Typically, when a person is injured in a car accident, the insurance company of the at-fault party will step in and attempt to settle the dispute on behalf of its insured. Sometimes, however, the insurance company is unable or unwilling to settle the claim, forcing the injured party to sue. The injured party may later receive a judgment against the insured party that exceeds the amount of the insured’s coverage, leaving him or her on the hook to the injured person for the full amount of the award less what was covered by under the insurance policy.
Under Florida law, bad faith claims allow the insured to sue his or her insurance company to recover the difference between the limit of coverage and the amount of the judgment if the insurance company acted in “bad faith” in attempting to settle the injured party’s claims. Last month, the United States District Court for the Middle District of Florida, issued an opinion in the case of Markel American Insurance Company v. Flugga discussing the elements of a bad faith claim and the elements necessary to establish such a cause of action.
In Flugga, Mark Flugga was found to be at fault for a 2010 motor vehicle accident in which he, his passenger, and two individuals in another vehicle were injured. Flugga’s insurance company, Markel American Insurance Company, was notified of the accident four days after it occurred.
At the request of the attorney for Flugga’s passenger, Markel provided information concerning Flugga’s coverage in April of 2010. Later, Markel requested information regarding the passenger’s injuries, after which the passenger’s attorney notified Markel that there was a publicly recorded hospital lien for more than $72,000 for hospital bills related to treatment for the passenger’s injuries. The passenger’s attorney also informed Markel that the passenger had filed a lawsuit against Flugga for negligence.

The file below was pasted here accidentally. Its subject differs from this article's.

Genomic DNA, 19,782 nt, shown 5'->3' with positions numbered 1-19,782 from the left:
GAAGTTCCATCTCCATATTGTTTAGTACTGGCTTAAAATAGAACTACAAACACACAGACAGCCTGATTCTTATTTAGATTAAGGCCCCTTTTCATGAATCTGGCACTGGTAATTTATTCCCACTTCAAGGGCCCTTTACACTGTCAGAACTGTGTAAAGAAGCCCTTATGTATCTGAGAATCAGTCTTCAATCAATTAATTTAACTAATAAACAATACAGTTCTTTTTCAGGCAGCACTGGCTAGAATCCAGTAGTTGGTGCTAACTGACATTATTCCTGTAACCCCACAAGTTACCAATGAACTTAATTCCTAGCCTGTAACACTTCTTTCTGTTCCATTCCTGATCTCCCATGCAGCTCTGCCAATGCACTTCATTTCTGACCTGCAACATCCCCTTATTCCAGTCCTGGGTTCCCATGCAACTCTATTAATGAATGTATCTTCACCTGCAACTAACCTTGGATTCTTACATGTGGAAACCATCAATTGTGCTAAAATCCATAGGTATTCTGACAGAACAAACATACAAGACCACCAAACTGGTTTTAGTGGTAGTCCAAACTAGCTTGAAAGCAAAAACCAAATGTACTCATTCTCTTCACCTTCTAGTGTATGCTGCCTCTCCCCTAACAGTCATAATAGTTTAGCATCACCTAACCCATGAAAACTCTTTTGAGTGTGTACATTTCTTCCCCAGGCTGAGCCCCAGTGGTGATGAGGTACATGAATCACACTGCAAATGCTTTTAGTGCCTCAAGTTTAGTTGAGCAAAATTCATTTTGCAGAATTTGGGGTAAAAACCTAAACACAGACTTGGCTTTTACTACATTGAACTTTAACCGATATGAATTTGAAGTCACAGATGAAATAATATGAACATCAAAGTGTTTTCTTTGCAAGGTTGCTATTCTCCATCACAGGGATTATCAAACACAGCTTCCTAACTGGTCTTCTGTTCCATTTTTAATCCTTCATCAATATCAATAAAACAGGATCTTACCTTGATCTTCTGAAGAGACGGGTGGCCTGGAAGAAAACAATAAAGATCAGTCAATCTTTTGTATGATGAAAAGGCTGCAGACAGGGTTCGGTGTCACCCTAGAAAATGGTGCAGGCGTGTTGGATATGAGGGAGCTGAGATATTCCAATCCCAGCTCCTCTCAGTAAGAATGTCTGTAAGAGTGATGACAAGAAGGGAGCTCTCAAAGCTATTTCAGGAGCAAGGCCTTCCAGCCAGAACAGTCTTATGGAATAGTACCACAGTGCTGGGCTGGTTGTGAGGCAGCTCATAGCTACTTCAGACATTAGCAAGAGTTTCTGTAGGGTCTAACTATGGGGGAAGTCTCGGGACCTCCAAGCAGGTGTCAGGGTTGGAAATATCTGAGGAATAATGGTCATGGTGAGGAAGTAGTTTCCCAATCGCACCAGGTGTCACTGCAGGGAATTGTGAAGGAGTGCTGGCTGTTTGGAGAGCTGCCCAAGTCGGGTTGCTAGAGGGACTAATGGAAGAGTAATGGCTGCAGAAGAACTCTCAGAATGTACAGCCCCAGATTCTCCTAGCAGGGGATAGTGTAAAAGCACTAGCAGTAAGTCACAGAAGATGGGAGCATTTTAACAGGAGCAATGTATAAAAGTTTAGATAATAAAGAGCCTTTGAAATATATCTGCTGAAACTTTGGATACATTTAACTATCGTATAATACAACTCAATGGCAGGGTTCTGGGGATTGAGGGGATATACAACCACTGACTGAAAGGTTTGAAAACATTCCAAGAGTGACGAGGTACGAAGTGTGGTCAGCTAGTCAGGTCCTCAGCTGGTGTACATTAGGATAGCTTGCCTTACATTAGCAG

Markel tendered a check to the passenger’s attorney for $10,000, which was the limit of coverage under Flugga’s policy. The check was returned and no further discussion was had regarding settlement. On the day before trial was to commence on the negligence lawsuit against Flugga, Markel filed an action in Federal District Court asking the court to declare that Markel had not acted in “bad faith” in the handling of the passenger’s claim.
The District Court held that, generally, the lack of a settlement offer by itself is not sufficient to prove that an insurer acted in bad faith in handling a claim. The Court further opined that an insurer has an obligation to attempt to negotiate a settlement when liability is clear and the known injuries are sufficiently serious that a judgment would likely exceed the insured’s policy limits.
In applying its analysis to Flugga’s case, the Court concluded , “[G]iven the minimal coverage of $10,000 as compared to the known injuries suffered*** coupled with [the] retention of a lawyer to press [the] claim and the time that elapsed from the date of the accident to the tender of the policy limits, there is a genuine issue of fact as to whether***Markel American acted in bad faith.” The Court then dismissed the action, maintaining that the bad faith issue could properly be litigated in the state court action.
In a car accident where the liability is obvious and the damages are in excess of the policy and if the insurance company fails to settle the case for less than case value, you too may have a a bad faith claim under Florida law. The Miami, Florida personal injury attorneys of Gerson and Schwartz, P.A. have extensive experience representing individuals who have been injured in car accidents and are forced to deal with insurance companies. If you or someone you know feel your insurance company is not acting in good faith to resolve a claim, contact the attorneys of Gerson and Schwartz, P.A. today for a free consultation.